Sunday, 17 May 2009

That's Where I'm a Viking!

I decided to jet from Oslo back to Oxford a day before Brian, Chase, Taylor, and David - and to spend twice as much money and arrive around 4am in the process - because I wanted to be responsible and get the topics for a take-home essay in my department on the day they were released. This was supposed to be tomorrow. The department surprised us by releasing the topics the day before I left, which makes this whole nightmarish solo version of the Kind of Terrible Race pretty much unnecessary. Yay!

I guess this isn't the worst thing in the world - if your biggest complaint is that you have to leave a day early, your vacation probably went pretty well. Norway was like the perfect blend of sightseeing, romantic canoodling, hanging out with friends, and ethnicizing myself, which I don't think one often finds in a vacation. David and I hit up a couple of the big tourist spots like the National Gallery, the Viking Ship Museum, and the Kon-Tiki Museum and visited the Vigeland Sculpture Garden with Brian, Chase, and Taylor, but we also chilled out and made breakfast every morning, found a squat that we regularly dropped through to pick up ridiculously cheap coffee, went out to Brian's aunt's place for another barbecue and got schooled on the trampoline by a seven year old girl, and then rolled out of bed this morning for a gigantic breakfast that Chase made before going into Oslo. (We somehow also found time to watch Parks and Recreation and Drop Dead Gorgeous, which are pretty much the perfect complement to any vacation.)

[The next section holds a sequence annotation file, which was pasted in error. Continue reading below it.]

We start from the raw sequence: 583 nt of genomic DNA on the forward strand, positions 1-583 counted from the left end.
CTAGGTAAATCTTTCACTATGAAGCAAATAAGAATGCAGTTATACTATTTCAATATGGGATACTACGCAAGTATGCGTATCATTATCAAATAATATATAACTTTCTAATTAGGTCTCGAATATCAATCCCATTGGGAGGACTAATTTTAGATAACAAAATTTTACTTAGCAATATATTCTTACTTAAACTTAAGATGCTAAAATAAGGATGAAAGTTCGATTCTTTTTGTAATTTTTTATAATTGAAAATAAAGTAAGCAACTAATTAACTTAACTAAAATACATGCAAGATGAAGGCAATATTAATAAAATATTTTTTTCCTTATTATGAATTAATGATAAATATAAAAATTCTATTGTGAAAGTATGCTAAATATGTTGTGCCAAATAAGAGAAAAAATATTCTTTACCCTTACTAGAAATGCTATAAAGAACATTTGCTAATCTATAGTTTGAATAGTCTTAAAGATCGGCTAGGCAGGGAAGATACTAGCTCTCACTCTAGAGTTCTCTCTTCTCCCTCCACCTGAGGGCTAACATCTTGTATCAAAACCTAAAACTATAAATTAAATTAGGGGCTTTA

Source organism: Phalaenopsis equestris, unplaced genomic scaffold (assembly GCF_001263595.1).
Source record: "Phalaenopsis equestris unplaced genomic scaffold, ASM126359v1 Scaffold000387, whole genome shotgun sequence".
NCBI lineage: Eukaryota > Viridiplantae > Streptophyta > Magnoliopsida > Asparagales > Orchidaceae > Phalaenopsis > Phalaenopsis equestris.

I was especially glad that we stayed for Syttende Mai, which began this morning when David and I were sleeping in Brian's cousin's room and a bunch of his friends burst in shortly before five in the morning. We were surprised because we're not used to being woken up at dawn by a crowd of teenagers with what sounded like rape whistles, and they were surprised because they hadn't intended to wake up two American boys sleeping together in their underwear. I think things like this are culturally enriching for all involved.

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